This three-part blog article series focuses on some research work on how to detect effectively Active Directory enumeration in a SOC environment. To help you through this quite long journey, grab a cup of hot beverage of your liking, and use this short reference:

Part 1: about detecting AD enumeration

This first part explains what Active Directory enumeration is, how it is leveraged by adversaries during their offensive operations, and digs into how detecting such activities. It aims at highlighting issues on both efficiency and cost of common detection primitives that detects AD enumeration.

Part 2: AD Canaries & DACL backdoors

This second part will first quickly explain what are DACL backdoors – “An ACE Up the Sleeve” 1 published in 2017 by already famous Specter Ops researchers Andy Robbins, Lee Christensen and Will Schroeder. And will then detail the detection primitive AD Canaries mechanism, along with

some lab implementation and results.

Part 3: Making it useable – improvements and in-production deployment results

This last part will cover some exploratory work that aimed at making this detection primitive useable for SOC operations; improving enrichment and identifying how to effectively exclude on recurrent false positives. It will then analyze results and observations on some in-production deployment we conducted.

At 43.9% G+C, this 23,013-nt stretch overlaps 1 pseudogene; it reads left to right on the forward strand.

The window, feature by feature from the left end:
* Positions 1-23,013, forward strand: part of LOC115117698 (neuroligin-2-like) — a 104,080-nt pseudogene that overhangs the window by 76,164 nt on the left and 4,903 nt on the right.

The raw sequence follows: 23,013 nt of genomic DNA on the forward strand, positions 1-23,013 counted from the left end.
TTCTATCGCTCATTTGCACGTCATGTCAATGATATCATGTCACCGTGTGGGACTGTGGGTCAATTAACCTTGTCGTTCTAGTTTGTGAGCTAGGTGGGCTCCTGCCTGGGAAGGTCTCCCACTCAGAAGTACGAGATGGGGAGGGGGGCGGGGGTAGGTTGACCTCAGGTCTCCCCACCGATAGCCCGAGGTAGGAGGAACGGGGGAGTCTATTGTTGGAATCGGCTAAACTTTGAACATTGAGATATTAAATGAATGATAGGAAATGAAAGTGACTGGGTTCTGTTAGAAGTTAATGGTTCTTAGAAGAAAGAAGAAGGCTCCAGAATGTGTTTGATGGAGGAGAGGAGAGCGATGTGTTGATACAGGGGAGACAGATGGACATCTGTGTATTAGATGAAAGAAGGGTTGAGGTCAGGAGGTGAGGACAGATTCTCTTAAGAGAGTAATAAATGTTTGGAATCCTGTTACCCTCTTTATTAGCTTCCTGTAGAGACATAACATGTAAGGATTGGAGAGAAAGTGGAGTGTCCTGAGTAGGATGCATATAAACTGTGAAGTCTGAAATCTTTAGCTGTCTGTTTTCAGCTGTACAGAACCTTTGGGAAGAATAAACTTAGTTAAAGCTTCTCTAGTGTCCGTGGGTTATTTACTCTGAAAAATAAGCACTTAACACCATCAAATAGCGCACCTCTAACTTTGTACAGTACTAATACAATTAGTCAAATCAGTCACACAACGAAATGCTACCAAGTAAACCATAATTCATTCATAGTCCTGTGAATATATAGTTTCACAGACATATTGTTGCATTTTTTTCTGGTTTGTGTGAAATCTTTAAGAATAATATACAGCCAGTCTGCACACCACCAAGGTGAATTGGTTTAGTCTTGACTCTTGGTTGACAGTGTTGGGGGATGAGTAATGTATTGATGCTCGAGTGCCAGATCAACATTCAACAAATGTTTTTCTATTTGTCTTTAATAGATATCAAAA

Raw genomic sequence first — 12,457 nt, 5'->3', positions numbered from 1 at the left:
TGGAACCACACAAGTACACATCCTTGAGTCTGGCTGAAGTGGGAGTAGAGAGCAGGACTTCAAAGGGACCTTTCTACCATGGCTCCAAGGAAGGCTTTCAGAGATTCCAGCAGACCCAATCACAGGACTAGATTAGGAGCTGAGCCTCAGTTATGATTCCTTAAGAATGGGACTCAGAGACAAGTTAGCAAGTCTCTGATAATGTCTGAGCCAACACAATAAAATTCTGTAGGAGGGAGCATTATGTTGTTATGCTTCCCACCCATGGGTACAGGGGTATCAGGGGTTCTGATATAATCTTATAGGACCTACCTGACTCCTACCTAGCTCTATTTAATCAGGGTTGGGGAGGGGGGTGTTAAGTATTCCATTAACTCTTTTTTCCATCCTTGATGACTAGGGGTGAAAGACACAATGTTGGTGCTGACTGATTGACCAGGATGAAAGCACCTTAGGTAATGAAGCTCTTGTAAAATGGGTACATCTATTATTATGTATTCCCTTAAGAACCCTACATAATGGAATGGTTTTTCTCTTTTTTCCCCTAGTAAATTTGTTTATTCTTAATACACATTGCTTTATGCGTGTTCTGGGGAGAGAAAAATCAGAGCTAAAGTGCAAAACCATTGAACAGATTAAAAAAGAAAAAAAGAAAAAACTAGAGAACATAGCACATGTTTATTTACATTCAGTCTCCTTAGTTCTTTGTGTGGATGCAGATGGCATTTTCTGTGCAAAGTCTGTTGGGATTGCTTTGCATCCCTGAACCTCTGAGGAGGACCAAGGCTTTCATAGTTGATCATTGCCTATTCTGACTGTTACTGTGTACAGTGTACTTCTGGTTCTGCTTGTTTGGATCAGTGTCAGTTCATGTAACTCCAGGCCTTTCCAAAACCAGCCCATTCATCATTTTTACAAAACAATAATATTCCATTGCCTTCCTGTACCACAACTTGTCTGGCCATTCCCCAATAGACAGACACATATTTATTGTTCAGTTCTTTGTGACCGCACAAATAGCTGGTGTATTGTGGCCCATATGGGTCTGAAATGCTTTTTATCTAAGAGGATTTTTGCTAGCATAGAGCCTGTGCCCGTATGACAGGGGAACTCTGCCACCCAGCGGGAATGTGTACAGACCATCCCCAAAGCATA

Part 3: Making it useable – improvements and in-production deployment results

In the previous sections of this blog we covered Active Directory enumeration detection issues and introduced a new primitive for detection: AD Canaries. Analysis of the detection capabilities and requirements indicated that AD Canaries should solve some identified issues for efficient, and low-cost, AD enumeration detection.

Nonetheless, these were only laboratory tests, and no conclusions on the efficiency of this primitive can be done without a proper deployment in production and an assessment in a real environment. This will be our topic for the last section of this blog, focusing on improvements in both detection, investigation and false positive management, and on the result feedback of a deployment in production of AD canaries.

Improvements (and failed attempts) for production viability

As a proper deployment in production would require capabilities to exclude normal behaviors and identify the exact enumeration behavior, some more testing in lab needed to be conducted.

Among those tests, many were unsuccessful attempts to improve the detection primitive. I will not cover all of them in detail, but here are some of these attempts and what I learned from them. 

Failed attempt #1: detect specific enumeration through ADCanaries specific attributes